Popular psychological explanations of political violence are based on theories of rising expectations, deprivation, and resulting frustration that leads to violence. These theories suffer from both definitional and methodological problems and fail to explain the progression from individual expectations or frustration to collective action. Moreover, numerous studies by experimental psychologists indicate that frustration does not necessarily lead to aggression, that much aggression occurs in the absence of a frustrating situation, and that learning can either inhibit or reinforce aggression. The psychological explanation of political violence has been widely accepted by social scientists both because it appears plausible and because it is partly true. In contrast, an explanation which links political violence to a rational calculation based on a sense of indignation is equally plausible and provides a closer link between psychological and political theory. Analysis of the 1919 Chicago race riot, the Watts Riot, the 1968 Riots following Martin Luther King's assassination, and radical student violence indicates that violence is based on moral outrage resulting from unjust or unworthy treatment. The concept of indignation involves norms as well as psychological mechanisms and is based on learned standards. Violence, therefore, can be a rational political response to many forms of government action, especially government violence and is not necessarily based on psychological deprivation or expectations.

Johnson had close ties with the Civil Rights Movement, and in the aftermath of King's assassination he invited its leaders to the White House. On the advice of the Secret Service and the Federal Bureau of Investigation, the president did not attend King's funeral, a decision that was widely criticized. "Once again," Johnson said, "the strange mixture of public and private capacities inherent in the Presidency prevented free action." As a private citizen, Johnson would have attended; as president, following the recommendations of his security staff, he could not. By bringing the civil rights leaders to the White House and seeking accommodation, however, Johnson could obviate criticism and avoid appearing insensitive in the aftermath of the tragic episode.

After the King assassination, Johnson felt that there was a small window during which the legislation could be passed, and he pressed for rapid action. The assassination generated tremendous sympathy for the Civil Rights Movement. For all of the efforts of J. Edgar Hoover and the Federal Bureau of Investigation to discredit King, he remained a monumental figure, the only person in the nation who had the stature to rely on moral suasion. His commitment to nonviolence and the clear and precise nature of the words he spoke resonated with the public. Johnson believed rapid action was essential to passage of the open housing bill, before a backlash from the rioting could turn sympathy into contempt, "normal compassion," as he said, "into bitterness, retaliation, and anger." Johnson seized the opportunity and channeled all his efforts into passage of open housing legislation. "He just put everything aside," recalled Robert C. Weaver. "This is it. This is the time. And he knew how to take advantage of the cards he had." On April 10, the House voted on the bill. In the final tally, 250 voted for the measure, while 171 opposed it. The next day, Johnson signed the Civil Rights Act of 1968 in the East Room of the White House, dedicating it to the memory of Martin Luther King, Jr.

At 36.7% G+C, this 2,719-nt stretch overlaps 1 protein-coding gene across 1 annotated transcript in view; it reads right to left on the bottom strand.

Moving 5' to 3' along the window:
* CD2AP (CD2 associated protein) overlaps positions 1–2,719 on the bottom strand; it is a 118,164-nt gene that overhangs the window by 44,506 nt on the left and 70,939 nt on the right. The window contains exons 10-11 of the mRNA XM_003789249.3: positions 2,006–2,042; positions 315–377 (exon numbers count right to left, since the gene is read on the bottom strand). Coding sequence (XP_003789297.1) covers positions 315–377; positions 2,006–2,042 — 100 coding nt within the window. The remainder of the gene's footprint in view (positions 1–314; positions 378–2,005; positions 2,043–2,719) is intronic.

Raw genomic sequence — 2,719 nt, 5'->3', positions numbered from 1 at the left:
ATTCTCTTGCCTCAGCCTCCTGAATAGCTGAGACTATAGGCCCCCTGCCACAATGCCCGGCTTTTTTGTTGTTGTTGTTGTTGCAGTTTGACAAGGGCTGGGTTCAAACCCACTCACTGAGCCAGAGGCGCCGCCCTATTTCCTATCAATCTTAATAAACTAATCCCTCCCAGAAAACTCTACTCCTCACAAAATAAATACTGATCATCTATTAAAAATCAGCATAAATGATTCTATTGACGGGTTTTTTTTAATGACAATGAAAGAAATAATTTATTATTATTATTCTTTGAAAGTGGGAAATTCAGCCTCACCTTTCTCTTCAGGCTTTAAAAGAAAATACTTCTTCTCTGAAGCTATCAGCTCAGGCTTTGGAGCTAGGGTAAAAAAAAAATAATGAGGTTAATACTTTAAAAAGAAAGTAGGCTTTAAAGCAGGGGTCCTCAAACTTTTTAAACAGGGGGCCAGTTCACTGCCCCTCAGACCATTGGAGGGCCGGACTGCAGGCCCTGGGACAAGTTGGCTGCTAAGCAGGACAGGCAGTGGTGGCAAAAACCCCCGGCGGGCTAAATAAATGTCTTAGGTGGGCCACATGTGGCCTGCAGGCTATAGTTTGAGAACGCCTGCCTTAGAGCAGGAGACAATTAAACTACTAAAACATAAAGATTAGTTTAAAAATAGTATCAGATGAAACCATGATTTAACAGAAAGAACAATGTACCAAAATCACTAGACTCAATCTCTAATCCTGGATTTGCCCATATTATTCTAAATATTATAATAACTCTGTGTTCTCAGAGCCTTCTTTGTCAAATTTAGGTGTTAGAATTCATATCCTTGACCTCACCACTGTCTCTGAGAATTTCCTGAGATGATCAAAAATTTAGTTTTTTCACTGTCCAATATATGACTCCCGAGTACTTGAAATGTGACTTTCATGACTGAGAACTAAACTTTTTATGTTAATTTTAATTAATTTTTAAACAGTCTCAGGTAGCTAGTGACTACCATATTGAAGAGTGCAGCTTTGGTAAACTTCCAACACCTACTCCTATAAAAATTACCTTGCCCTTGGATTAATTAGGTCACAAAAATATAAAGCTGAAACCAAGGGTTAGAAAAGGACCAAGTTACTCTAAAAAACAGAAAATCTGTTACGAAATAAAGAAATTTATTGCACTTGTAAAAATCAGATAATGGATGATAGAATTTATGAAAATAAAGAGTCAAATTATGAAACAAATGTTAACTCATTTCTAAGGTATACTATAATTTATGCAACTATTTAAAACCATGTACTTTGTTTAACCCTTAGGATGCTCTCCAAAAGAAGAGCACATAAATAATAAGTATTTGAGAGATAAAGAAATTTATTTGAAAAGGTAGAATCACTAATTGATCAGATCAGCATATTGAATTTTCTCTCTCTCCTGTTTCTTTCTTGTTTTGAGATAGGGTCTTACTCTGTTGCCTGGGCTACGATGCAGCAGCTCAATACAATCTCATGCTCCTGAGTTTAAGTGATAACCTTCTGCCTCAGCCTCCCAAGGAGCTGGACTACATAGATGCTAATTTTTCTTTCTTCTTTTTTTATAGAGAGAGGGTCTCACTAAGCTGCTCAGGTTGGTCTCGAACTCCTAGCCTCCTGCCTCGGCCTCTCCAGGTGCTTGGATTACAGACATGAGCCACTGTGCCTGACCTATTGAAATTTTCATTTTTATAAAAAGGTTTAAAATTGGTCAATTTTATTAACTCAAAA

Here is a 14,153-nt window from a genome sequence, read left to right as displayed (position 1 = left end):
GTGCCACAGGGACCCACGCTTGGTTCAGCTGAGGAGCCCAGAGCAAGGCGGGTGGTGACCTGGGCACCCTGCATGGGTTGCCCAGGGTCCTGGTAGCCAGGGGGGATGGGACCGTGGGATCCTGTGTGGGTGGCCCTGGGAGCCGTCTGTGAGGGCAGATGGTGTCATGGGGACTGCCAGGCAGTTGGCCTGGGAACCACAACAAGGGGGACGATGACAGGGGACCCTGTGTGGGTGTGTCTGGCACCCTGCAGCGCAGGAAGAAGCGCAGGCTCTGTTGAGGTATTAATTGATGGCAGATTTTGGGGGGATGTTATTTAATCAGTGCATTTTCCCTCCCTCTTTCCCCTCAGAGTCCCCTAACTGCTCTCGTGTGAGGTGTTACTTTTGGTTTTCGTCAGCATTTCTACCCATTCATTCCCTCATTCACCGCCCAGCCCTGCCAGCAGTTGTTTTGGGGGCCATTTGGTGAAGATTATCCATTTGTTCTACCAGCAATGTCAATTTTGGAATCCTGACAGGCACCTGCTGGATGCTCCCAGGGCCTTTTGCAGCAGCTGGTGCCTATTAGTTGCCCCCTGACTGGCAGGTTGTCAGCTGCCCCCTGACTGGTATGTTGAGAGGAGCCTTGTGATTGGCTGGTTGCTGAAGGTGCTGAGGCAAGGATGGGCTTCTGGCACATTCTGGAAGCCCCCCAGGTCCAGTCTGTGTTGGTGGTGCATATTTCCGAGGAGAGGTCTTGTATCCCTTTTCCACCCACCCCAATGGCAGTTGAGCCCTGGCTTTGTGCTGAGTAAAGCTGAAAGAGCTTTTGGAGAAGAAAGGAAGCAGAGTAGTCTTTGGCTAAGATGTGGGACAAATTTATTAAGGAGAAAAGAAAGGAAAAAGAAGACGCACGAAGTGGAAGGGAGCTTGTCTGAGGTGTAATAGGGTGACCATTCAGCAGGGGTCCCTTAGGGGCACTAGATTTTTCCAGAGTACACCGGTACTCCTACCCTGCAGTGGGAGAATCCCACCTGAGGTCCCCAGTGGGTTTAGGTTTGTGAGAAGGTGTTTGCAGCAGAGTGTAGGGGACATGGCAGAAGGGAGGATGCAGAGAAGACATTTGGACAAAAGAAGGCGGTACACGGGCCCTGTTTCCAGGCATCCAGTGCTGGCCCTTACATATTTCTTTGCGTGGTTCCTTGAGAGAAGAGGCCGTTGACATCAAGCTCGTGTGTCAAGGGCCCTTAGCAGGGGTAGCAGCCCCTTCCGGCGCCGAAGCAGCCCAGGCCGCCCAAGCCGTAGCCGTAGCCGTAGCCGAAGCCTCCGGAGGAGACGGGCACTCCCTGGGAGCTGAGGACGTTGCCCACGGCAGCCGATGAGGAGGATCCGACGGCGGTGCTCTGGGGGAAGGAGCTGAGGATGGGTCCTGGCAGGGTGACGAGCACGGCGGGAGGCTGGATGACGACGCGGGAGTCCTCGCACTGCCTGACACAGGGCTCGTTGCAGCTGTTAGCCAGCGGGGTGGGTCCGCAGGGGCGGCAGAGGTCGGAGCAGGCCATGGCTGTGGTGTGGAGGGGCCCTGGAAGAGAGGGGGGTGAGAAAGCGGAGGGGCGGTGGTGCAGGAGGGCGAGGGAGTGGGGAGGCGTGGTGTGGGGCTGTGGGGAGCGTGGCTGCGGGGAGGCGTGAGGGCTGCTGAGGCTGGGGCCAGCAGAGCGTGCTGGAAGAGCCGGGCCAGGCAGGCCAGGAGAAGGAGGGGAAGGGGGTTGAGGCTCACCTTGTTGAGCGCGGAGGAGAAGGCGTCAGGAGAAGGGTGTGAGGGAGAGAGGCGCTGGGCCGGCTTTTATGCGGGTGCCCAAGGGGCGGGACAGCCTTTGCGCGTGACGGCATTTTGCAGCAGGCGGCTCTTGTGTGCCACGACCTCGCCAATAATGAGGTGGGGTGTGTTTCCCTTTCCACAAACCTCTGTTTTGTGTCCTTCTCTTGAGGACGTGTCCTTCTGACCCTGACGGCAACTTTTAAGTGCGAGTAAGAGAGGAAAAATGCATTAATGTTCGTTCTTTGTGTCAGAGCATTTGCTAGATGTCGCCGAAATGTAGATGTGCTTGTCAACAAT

The assassination of King was a thunderous blow to the nation as well as a tragedy of immense proportions. King was perhaps the only person in the nation who could straddle the racial fissures of 1968, often the most reasonable voice in a nation seemingly gone mad. Johnson had had a volatile relationship with King. The two men, both dominant personalities, had trouble establishing a rapport. Both favored social change, but in different ways: Johnson was a tactician, using legislation and maintaining social order, while King favored direct, nonviolent action that disrupted social conventions. The two men needed each other, and for a time they worked together well, acquiring mutual respect if not always understanding. Even though Johnson remained closer to three other African American leaders-Roy Wilkins of the NAACP; Whitney Young of the Urban League; and A. Philip Randolph, the seventy-four-year-old venerated leader of the Brotherhood of Sleeping Car Porters who had merged the role of labor leader with that of independent civil rights advocate-and even though King's opposition to the war in Vietnam had strained their relations badly, the president recognized King's heroic qualities and retained tremendous respect for the slain civil rights leader.

After an international man-hunt James Earl Ray was arrested on June 27 in England, and convicted of the murder. Ray died in prison in 1998.